Cody Wilson created a gun that can be downloaded and built with a 3D printer - is he too dangerous for Britain?
The extreme libertarian is coming to London challenge the global financial system
He speaks of liberty, freedom and helping society’s marginalised. His dedication to civil liberties has brought him a loyal band of followers. Now Cody Wilson, scourge of the campaign to control the proliferation of arms, is coming to London with a new mission: to challenge the global financial system.
Mr Wilson, 25 – named by Wired magazine as one of the world’s 15 most dangerous people after he created a gun that can be downloaded and built with a 3D printer – is promoting a crypto-currency that would operate outside of government control.
Driven by an extreme libertarian philosophy, the Texan has already achieved notoriety with his vision of putting a gun in the hands of anyone who wants one – and who has a few hundred pounds. The online blueprint for his handgun – the Liberator – has been downloaded 100,000 times since it was released in May.
Senior police sources have warned that the gun is one of the biggest threats they face as they try to cut firearms crime in Britain. The US Government embarked on legal action to prevent his organisation – Defense Distributed – from continuing to disseminate the designs.
Calls for stricter gun control laws in Britain followed the a series of raids in Manchester last month that netted what police believed to be the country’s first 3D-printed gun parts. Though it was later confirmed that the parts were not from a 3D gun, a man arrested remains on bail until January.
Mr Wilson yesterday laughed off his position at No 14 on the Wired list (below Bashar al-Assad but above Paula Broadwell, whose relationship with General David Petraeus ended the career of the director of the CIA), saying that his philosophy placed individual liberty above attempts at gun control.
“Do the interests in protecting liberties overcome the fact that bad things may happen? It’s a simple calculus: for me it’s worth it.”
Mr Wilson described the Liberator as “the gift that keeps on giving”. Despite his current legal battle with the US State Department, he remains unconcerned about its implications. “We can’t disseminate the files directly, so I haven’t – but it’s all over the internet anyway, so it’s not an issue.” While the wrangling continues, he has embarked on a new project linked to the cyber currency Bitcoin.
Created in 2009 by activists sceptical of the international monetary system, Bitcoin is not tied to any national currency and its value is dependent on online exchanges. Mr Wilson sees it as a “permanent gadfly on the current financial superstructure” and describes its use as “financial freedom of speech”.
Bitcoin has been used as the primary currency in some criminal networks – most notably the Silk Road, an online marketplace for the sale of drugs, forged papers and pornography. It was shut down last month and its alleged founder, Ross Ulbricht – a 29-year-old former physics and engineering student from Austin, Texas – was arrested after agents infiltrated the network that operated on a secret sublayer of the internet.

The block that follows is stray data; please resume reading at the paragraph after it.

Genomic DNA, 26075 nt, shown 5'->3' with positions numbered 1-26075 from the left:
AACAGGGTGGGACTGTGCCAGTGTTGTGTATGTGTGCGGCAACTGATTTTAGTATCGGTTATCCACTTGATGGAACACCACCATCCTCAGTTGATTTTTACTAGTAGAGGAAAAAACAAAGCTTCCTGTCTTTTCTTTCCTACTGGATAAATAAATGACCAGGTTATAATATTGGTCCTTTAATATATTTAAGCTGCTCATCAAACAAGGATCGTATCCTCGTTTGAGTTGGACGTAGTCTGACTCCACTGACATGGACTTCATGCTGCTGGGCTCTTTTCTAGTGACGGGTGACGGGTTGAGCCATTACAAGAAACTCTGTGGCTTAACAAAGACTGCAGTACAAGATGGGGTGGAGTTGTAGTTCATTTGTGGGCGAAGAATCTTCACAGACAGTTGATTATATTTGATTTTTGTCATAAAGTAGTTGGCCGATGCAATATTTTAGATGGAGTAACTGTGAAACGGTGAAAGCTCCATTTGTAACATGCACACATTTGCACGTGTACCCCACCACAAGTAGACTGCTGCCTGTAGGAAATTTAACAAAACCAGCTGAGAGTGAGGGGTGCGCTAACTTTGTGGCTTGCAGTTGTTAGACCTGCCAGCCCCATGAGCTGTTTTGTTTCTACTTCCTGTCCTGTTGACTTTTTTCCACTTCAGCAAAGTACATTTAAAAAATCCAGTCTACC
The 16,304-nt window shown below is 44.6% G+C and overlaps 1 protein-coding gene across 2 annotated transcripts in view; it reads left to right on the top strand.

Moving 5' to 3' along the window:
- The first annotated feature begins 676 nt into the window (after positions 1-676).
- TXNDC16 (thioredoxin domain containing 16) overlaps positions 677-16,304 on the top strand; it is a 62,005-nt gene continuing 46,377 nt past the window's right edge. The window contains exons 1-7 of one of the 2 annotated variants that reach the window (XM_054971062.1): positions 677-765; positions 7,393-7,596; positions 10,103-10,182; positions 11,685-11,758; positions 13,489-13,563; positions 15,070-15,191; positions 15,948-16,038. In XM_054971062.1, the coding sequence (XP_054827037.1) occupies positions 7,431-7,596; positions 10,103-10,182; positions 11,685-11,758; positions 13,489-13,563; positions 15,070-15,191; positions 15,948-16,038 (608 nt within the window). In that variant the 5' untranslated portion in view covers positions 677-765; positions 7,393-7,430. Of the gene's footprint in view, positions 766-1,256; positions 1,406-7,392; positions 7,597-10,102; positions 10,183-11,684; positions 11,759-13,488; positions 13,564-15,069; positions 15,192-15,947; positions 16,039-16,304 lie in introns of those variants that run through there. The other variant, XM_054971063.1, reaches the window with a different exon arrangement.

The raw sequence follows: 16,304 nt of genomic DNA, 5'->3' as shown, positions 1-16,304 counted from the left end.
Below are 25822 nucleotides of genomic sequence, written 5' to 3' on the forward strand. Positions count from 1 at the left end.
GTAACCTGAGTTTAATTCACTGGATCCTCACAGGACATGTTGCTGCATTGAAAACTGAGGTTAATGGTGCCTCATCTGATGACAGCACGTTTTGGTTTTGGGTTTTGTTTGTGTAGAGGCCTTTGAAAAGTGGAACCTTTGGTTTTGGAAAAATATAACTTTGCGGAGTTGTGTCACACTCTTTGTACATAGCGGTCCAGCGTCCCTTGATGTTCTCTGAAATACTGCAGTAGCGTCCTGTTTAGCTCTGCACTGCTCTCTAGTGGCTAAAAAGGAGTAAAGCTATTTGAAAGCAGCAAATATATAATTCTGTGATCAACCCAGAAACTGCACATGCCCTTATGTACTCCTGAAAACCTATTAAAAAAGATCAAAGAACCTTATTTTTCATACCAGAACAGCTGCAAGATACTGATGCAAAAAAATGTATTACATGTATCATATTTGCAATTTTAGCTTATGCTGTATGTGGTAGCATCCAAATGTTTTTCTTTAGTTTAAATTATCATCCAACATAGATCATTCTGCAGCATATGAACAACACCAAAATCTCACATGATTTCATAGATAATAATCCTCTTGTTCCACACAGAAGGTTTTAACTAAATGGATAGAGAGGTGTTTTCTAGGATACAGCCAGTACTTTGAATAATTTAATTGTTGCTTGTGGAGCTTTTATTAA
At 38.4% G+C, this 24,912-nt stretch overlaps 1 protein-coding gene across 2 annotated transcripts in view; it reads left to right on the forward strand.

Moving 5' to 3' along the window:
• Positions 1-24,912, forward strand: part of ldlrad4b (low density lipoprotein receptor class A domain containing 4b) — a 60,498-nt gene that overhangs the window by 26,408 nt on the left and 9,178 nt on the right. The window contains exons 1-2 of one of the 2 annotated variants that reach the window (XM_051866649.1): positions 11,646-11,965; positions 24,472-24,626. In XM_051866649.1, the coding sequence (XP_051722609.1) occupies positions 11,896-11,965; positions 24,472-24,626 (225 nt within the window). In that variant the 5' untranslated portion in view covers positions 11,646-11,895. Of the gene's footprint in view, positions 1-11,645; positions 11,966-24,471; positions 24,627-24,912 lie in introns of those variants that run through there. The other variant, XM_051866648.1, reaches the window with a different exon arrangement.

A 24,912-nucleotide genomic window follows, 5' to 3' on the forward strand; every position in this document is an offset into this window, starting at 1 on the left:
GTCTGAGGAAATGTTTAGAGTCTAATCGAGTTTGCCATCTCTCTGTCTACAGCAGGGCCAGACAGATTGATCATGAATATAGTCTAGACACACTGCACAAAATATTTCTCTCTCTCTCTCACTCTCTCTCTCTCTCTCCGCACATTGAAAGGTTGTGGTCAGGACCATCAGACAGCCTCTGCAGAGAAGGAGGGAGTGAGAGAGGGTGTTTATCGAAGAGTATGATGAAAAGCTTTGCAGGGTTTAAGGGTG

Despite concerns that it is used for money laundering and drug dealing, Bitcoin has been championed by a growing number of US financial institutions and entrepreneurs, including Tyler and Cameron Winklevoss, the twins best known for their long legal dispute with Mark Zuckerberg over the genesis of Facebook.
Mr Wilson is a self-confessed advocate from the “anarchist” wing of the bitcoin movement who is critical of those who have sought to temper the radical philosophy of the currency’s founders. While the venture capitalists downplay Bitcoin’s illicit links, Mr Wilson has been an unabashed supporter of the market forces that drove the Silk Road. Although the site is gone, Mr Wilson said bitcoin would spawn “1,000 more” Silk Roads in its place.
“It’s relatively anonymous, but not completely anonymous like cash. Most deals, for drugs and arms, are still done in cash,” he said. “I want Bitcoin to be completely untaintable. People talk of Silk Road, child porn, trafficking and ask what do you say? Well the biggest money launderers are Standard Chartered and HSBC they have the institutional veil of respectability.”
Mr Wilson has benefited from the concern about state-sponsored snooping raised by Edward Snowden to crowd-source funds for his latest scheme. The Dark Wallet project is an attempt to use anonymity and encryption – which he describes as the few remaining tools available to the “dwindling garrisons of liberty” – to add layers of financial secrecy to bitcoin deals at the same time as the US authorities try to regulate the use of the currency, of which there is thought to be more than $4bn in circulation. “Bitcoin is what they fear it is,” said Mr Wilson darkly.
Mr Wilson is one of the guest speakers at a bitcoin conference next weekend in London, where he is considered a revolutionary innovator rather than a dangerous radical who threatens to bring US-style gun crime to Britain.
Paul Goggins, the Labour MP for Wythenshawe and Sale East where the suspected 3D gun components were found, said that his philosophy should be ignored. “The development of this [3D gun] technology is very worrying,” he said. “It’s worrying that it could fall into the hands of the wrong people who could do harm. I shan’t be paying any attention and I would advise any person with any sense to ignore him.”
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